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Sculpture

When the Cardinal Barberini, who had been the warm friend, patron, and protector of Bernini, was elevated to the pontificate, the latter went to offer his congratulations to his benefactor. The Pope received him in the most gracious manner, uttering these memorable words, "E gran fortuna la vostra, Bernini, di vedere Papa, il Card. Maffeo Barberini; ma assai maggiore è la nostra, che il Cav. Bernini viva nel nostro pontificato;" (It is a great piece of fortune for you, Bernini, to behold the Cardinal Maffeo Barberini Pope; but how much greater is ours, that the Cav.

"What will posterity think of the madness of the French government and the exasperation of public feeling in a nation like the French, so uniformly proud of military glory, when very shortly after the first arrival of their new monarch, Louis XVIII., an order was issued for leveling with the dust that proud monument of their victories, the famous column and statue of Napoleon in the Place Vendôme cast from those cannon which their frequent victories over the Austrians had placed at their disposal?

Douw designed everything from nature, and with such exactness that each object appears as perfect as nature herself. He was incontestibly the most wonderful in his finishing of all the Flemish masters, although the number of artists of that school who have excelled in this particular style are quite large. The pictures he first painted were portraits, and he wrought by the aid of a concave mirror, and sometimes by looking at the object through a frame of many squares of small silk thread.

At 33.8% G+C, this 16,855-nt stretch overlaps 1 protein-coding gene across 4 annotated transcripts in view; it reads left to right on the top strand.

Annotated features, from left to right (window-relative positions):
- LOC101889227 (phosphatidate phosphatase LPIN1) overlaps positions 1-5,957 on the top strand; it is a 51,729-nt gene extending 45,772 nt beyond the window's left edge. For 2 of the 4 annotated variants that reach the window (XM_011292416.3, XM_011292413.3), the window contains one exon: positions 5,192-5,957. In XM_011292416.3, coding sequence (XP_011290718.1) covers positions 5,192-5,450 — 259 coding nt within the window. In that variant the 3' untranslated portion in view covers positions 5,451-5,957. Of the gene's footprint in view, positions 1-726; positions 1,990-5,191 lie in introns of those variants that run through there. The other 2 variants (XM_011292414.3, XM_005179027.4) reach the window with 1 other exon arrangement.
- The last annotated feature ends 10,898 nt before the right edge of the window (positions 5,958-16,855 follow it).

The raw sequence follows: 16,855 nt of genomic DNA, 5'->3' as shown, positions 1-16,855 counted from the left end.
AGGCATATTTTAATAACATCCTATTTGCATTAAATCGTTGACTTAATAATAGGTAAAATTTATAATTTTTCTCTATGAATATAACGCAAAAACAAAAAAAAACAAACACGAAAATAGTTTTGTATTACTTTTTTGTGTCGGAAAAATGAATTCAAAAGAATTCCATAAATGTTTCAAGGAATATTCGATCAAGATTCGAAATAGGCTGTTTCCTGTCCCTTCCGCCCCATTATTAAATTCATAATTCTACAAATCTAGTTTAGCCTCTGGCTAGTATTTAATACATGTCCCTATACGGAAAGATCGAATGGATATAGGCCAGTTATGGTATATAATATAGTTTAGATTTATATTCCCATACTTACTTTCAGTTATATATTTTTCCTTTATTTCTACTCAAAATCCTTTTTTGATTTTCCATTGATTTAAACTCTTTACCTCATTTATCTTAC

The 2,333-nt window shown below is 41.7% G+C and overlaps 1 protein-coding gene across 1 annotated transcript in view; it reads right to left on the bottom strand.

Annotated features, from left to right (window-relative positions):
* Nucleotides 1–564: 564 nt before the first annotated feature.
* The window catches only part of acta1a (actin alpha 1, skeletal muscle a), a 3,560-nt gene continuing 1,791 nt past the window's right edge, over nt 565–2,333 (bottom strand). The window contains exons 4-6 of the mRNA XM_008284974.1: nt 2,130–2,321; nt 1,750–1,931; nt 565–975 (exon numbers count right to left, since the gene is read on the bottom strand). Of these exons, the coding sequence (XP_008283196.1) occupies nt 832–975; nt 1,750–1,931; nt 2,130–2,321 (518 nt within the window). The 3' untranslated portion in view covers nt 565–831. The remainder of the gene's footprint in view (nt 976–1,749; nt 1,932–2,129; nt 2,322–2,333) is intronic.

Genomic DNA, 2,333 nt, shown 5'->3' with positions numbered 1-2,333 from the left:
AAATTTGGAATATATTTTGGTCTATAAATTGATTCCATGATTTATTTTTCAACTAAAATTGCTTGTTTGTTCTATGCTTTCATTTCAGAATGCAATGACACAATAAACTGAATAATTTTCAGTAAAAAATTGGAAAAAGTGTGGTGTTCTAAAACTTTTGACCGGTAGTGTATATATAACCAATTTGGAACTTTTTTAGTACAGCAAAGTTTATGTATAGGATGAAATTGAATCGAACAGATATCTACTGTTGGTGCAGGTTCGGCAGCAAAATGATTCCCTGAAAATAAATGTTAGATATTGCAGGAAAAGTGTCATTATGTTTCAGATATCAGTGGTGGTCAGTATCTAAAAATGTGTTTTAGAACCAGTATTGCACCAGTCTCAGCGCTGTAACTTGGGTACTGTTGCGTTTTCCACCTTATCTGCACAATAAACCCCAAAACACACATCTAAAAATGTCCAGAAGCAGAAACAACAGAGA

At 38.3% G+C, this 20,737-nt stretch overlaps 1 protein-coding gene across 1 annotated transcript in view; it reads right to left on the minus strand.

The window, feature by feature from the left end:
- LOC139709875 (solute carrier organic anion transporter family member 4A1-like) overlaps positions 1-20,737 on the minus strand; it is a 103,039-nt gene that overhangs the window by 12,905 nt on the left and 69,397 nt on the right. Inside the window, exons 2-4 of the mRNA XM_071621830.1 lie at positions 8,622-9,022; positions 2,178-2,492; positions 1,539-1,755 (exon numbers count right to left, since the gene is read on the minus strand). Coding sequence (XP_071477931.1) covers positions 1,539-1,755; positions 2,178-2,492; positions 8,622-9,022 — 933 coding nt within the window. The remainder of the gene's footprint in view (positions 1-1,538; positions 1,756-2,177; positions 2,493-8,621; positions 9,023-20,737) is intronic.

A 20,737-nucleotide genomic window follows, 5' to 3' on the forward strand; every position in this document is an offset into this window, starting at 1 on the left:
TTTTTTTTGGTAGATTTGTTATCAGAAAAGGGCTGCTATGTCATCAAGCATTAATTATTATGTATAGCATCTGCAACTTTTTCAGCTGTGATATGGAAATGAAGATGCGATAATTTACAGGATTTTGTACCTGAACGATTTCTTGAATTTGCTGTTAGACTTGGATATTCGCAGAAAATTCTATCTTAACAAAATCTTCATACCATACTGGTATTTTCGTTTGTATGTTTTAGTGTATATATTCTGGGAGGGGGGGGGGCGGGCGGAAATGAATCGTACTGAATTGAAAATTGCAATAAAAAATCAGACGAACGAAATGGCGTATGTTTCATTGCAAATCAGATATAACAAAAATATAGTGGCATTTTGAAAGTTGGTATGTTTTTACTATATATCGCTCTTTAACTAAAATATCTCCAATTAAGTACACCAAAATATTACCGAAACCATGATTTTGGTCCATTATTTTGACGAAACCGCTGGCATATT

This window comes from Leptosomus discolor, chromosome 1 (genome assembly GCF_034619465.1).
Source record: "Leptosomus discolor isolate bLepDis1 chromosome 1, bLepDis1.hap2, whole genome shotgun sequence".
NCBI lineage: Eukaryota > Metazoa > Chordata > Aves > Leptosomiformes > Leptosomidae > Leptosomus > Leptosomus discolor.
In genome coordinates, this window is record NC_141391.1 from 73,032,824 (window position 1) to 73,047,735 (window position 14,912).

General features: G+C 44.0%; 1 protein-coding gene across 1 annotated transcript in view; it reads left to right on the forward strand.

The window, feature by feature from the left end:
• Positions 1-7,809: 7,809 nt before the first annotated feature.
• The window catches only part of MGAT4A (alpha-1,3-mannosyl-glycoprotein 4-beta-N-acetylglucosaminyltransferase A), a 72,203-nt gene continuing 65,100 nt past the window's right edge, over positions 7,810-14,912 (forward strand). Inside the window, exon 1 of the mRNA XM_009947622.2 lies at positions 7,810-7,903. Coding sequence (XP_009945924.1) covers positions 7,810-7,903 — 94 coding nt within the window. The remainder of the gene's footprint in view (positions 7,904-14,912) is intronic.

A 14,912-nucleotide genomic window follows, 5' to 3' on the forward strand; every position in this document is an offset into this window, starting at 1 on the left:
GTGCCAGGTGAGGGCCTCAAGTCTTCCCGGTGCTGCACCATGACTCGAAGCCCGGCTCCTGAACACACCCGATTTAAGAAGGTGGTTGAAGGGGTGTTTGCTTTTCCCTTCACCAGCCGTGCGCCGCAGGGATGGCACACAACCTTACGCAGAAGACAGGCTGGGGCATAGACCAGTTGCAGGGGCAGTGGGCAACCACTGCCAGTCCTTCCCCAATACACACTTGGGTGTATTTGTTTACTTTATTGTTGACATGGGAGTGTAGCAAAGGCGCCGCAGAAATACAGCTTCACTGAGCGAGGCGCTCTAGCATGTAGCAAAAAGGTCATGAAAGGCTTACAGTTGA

This eminent painter was born at Utrecht, in 1519.

Emulation carries with it neither envy nor unfair rivalry, but inspires a man to surpass all others by superiority alone. Such was the emulation and rivalry between Zeuxis and Parrhasius, which contributed to the improvement of both; and similar thereto was that which inspired the master-minds of Michael Angelo and Raffaelle; of Titian and Pordenone; of Albert Durer and Lucas van Leyden; of Agostino and Annibale Caracci; and we may add, in our own country, of Thomas Cole and Durand.

When the Allies entered Paris in 1815, they found in the gallery of the Louvre about two thousand works of art—the gems of the world in painting and antique sculpture—mostly the spoils of war, deposited there by the Emperor Napoleon. The selection of these works was entrusted to a commission, at the head of whom was the Baron Denon, who accompanied the Emperor in all his expeditions for this purpose. The Louvre, at this time, was the acknowledged emporium of the fine arts. The grand determination of Napoleon to place France highest in art among the nations, did not rest here.

His mind was naturally turned to precision and exactness, and it is evident that he would have shown this quality in any other profession, had he practiced another. Methodical and regular in all his habits, he prepared and ground his own colors, and made his own brushes of a peculiar shape, and he kept them locked up in a case made for the purpose, that they might be free from soil.

Philip II. was accustomed to honor More by frequent visits to his studio, on which occasions he treated him with extraordinary familiarity. One day, in a moment of condescension and admiration, the monarch jocosely slapped More on the shoulder which compliment the painter, in an unguarded moment, playfully returned by smearing his hand with a little carmine from his brush.

This wonderful picture is one of the most singular and beautiful works of that great master. Adopting an idea till then unknown to painters, he has created a new principle of light and shade; and in the limited space of nine feet by six, has expanded a breadth and depth of perspective which defies description. The subject he has chosen, is the adoration of the shepherds, who, after hearing the glad tidings of joy and salvation, proclaimed by the heavenly host, hasten to hail the new-born King and Saviour.

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